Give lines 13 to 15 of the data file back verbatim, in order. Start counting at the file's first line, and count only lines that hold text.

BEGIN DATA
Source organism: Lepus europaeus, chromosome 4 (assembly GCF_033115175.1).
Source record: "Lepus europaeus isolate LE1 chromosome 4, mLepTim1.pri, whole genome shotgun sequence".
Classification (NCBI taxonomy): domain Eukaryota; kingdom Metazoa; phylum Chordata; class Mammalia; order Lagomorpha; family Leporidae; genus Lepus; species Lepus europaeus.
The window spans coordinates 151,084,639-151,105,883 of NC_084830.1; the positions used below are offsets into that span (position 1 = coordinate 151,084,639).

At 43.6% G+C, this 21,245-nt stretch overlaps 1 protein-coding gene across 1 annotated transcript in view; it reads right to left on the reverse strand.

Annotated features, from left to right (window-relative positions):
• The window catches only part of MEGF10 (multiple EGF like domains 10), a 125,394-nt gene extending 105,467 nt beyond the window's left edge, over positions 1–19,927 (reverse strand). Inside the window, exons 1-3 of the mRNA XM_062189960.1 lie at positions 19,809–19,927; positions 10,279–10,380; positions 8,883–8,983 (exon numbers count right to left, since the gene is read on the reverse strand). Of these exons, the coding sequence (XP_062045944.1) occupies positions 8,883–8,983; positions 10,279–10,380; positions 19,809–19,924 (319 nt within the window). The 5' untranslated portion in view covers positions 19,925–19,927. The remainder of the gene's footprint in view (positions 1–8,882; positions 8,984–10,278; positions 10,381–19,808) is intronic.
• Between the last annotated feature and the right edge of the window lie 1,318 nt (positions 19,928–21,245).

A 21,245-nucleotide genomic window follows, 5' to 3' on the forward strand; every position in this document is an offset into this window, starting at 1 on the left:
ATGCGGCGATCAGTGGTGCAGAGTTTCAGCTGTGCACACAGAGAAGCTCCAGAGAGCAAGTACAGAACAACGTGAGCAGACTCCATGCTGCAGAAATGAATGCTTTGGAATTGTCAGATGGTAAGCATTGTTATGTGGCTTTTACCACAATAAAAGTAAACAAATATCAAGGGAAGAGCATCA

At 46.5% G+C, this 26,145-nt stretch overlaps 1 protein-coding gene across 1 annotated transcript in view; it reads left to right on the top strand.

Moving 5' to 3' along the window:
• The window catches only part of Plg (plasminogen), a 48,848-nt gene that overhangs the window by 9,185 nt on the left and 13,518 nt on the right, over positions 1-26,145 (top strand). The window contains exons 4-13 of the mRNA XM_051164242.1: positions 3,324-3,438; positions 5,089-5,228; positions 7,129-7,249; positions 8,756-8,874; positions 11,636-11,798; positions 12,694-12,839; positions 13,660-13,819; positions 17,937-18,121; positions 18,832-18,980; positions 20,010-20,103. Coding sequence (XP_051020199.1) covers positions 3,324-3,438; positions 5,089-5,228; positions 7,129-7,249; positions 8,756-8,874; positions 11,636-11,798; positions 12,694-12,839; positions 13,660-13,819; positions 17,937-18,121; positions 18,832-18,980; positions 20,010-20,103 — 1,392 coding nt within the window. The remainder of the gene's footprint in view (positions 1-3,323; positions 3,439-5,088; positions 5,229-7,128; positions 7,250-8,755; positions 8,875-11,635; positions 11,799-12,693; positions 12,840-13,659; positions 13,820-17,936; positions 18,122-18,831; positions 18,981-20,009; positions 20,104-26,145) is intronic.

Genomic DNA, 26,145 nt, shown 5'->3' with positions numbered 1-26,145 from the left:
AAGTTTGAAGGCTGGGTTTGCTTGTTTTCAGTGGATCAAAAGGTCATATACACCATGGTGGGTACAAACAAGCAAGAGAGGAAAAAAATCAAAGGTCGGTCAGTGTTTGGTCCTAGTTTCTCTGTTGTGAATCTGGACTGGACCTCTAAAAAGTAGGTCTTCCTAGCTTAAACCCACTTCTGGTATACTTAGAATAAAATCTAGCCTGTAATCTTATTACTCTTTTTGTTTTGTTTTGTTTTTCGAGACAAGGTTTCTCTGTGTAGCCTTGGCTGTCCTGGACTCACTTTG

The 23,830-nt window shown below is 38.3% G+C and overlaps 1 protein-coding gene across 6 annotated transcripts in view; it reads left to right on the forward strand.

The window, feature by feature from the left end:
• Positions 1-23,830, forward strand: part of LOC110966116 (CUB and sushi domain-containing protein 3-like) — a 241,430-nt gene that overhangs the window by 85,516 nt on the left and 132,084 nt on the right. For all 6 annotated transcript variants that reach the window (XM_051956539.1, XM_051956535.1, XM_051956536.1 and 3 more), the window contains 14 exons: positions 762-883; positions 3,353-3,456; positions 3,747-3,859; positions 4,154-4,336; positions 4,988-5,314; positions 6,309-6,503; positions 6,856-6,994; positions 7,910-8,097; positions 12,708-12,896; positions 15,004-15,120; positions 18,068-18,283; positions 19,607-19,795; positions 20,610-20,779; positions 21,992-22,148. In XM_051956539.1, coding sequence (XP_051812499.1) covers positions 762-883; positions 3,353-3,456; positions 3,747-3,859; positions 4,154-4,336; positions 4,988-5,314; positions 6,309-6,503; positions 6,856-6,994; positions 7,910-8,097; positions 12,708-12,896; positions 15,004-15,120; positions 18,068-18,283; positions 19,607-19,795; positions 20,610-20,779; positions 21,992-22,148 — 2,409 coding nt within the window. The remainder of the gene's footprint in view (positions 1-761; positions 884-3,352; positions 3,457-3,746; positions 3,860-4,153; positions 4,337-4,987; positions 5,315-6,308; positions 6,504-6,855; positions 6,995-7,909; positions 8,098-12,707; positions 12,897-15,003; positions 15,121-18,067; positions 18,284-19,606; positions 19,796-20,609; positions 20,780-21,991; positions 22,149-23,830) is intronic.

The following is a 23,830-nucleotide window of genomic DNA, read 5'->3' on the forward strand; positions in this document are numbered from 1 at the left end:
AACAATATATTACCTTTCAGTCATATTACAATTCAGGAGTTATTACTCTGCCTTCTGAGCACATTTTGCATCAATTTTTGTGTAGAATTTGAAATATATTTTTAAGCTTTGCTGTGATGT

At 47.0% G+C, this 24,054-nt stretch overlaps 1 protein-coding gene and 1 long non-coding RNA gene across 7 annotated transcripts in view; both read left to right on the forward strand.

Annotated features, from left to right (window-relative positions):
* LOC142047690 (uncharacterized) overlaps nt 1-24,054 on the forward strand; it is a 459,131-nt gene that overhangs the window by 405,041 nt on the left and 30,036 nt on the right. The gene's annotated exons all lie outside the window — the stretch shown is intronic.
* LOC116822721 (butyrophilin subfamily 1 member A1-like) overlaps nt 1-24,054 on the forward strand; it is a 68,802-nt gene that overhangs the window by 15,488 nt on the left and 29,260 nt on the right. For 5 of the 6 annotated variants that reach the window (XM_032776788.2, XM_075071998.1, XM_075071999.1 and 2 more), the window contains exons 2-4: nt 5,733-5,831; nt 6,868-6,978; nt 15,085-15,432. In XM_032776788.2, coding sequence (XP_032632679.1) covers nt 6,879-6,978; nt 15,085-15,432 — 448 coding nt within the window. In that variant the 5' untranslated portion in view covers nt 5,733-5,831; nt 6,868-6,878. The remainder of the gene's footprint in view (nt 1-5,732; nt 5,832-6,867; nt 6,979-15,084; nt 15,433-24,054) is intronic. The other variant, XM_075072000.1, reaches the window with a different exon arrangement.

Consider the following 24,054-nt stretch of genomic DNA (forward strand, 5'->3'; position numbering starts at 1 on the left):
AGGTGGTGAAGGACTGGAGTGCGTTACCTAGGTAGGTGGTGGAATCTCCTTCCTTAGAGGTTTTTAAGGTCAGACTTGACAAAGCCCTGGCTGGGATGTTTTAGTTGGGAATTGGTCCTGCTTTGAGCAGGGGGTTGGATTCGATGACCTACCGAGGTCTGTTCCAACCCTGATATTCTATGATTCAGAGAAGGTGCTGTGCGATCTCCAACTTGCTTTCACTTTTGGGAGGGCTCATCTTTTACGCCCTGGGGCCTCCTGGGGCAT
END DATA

• The window catches only part of Plg (plasminogen), a 48,848-nt gene that overhangs the window by 9,185 nt on the left and 13,518 nt on the right, over positions 1-26,145 (top strand). The window contains exons 4-13 of the mRNA XM_051164242.1: positions 3,324-3,438; positions 5,089-5,228; positions 7,129-7,249; positions 8,756-8,874; positions 11,636-11,798; positions 12,694-12,839; positions 13,660-13,819; positions 17,937-18,121; positions 18,832-18,980; positions 20,010-20,103. Coding sequence (XP_051020199.1) covers positions 3,324-3,438; positions 5,089-5,228; positions 7,129-7,249; positions 8,756-8,874; positions 11,636-11,798; positions 12,694-12,839; positions 13,660-13,819; positions 17,937-18,121; positions 18,832-18,980; positions 20,010-20,103 — 1,392 coding nt within the window. The remainder of the gene's footprint in view (positions 1-3,323; positions 3,439-5,088; positions 5,229-7,128; positions 7,250-8,755; positions 8,875-11,635; positions 11,799-12,693; positions 12,840-13,659; positions 13,820-17,936; positions 18,122-18,831; positions 18,981-20,009; positions 20,104-26,145) is intronic.

Genomic DNA, 26,145 nt, shown 5'->3' with positions numbered 1-26,145 from the left:
AAGTTTGAAGGCTGGGTTTGCTTGTTTTCAGTGGATCAAAAGGTCATATACACCATGGTGGGTACAAACAAGCAAGAGAGGAAAAAAATCAAAGGTCGGTCAGTGTTTGGTCCTAGTTTCTCTGTTGTGAATCTGGACTGGACCTCTAAAAAGTAGGTCTTCCTAGCTTAAACCCACTTCTGGTATACTTAGAATAAAATCTAGCCTGTAATCTTATTACTCTTTTTGTTTTGTTTTGTTTTTCGAGACAAGGTTTCTCTGTGTAGCCTTGGCTGTCCTGGACTCACTTTG